Chairwoman Waters Introduces Bill to End Homelessness in America

The letter was signed by House Committee on Financial Services Chairwoman Maxine Waters, Judiciary Committee Chairman Jerrold Nadler, Committee on Oversight and Reform Chairman Elijah E. Cummings, Permanent Select Committee on Intelligence Chairman Adam B. Schiff, Committee on Ways and Means Chairman Richard E. Neal and Committee on Foreign Affairs Chairman Eliot L. Engel.
The letter was signed by House Committee on Financial Services Chairwoman Maxine Waters, Judiciary Committee Chairman Jerrold Nadler, Committee on Oversight and Reform Chairman Elijah E. Cummings, Permanent Select Committee on Intelligence Chairman Adam B. Schiff, Committee on Ways and Means Chairman Richard E. Neal and Committee on Foreign Affairs Chairman Eliot L. Engel.

WASHINGTON – Today, Congresswoman Maxine Waters (D-CA), Chairwoman of the House Financial Services Committee, introduced H.R. 1856, the Ending Homelessness Act of 2019, legislation that provides a comprehensive plan to ensure that every person experiencing homelessness in America has a place to call home.

“In the richest country in the world, it is simply unacceptable that we have people living in the streets,” said Chairwoman Waters. “Today, there are over a half million people experiencing homelessness nationwide. Nearly 160,000 of them are children and nearly 38,000 are veterans who we have failed to support after their service to our nation.

“In Los Angeles County, there are over 50,000 people experiencing homelessness, nearly 5,000 of whom are children, and over 3,800 of whom are veterans.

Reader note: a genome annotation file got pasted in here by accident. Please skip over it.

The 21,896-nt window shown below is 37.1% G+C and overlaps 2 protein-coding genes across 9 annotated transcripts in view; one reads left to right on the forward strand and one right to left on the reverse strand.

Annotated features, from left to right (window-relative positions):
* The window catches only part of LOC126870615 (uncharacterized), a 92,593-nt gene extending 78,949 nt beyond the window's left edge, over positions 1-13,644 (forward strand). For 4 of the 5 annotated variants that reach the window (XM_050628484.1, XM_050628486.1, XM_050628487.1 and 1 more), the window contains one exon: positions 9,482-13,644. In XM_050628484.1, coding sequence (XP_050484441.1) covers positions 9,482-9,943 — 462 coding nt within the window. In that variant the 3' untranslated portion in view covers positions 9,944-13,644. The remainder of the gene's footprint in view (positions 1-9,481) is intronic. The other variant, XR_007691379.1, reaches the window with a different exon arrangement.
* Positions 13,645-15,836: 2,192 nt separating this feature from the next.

“As Chairwoman of the House Financial Services Committee, I have made it a top priority to focus on this crisis. That is why I have introduced the Ending Homelessness Act of 2019, which would provide $13.27 billion in new funding over five years to federal programs and initiatives to prevent homelessness.

“It is time for Congress to step up and provide the resources and funding necessary to address this important issue and I look forward to working with my colleagues in Congress to ensure that every American has a safe, affordable place to call home.”

The Ending Homelessness Act of 2019 would appropriate $13.27 billion in mandatory emergency relief funding over five years to several critical federal housing programs and initiatives, providing the resources that these programs need to effectively address the homelessness crisis in America.

This bill includes the following funding amounts over and above what is already annually provided for these existing U.S. Department of Housing and Urban Development (HUD) programs:

  • $5 billion over five years to McKinney-Vento Homeless Assistance Grants, which is expected to provide 85,000 new permanent housing units;
  • $2.5 billion over five years to for new Special Purpose Section 8 Housing Choice Vouchers (HCV), which is expected to provide an additional 300,000 housing vouchers and would give preference to those who are homeless or at risk of becoming homeless;
  • $1.05 billion annually in mandatory spending dedicated to the National Housing Trust Fund, which in the first five years of funding is expected to create 25,000 new units affordable to extremely low-income households, with a priority for housing the homeless;
  • $500 million over five years in outreach funding to ensure that homeless people are connected to the resources they need and;
  • $20 million for states and localities to integrate healthcare and housing initiatives, which provides technical assistance to help state and local governments coordinate their healthcare and housing initiatives that are funded by federal programs.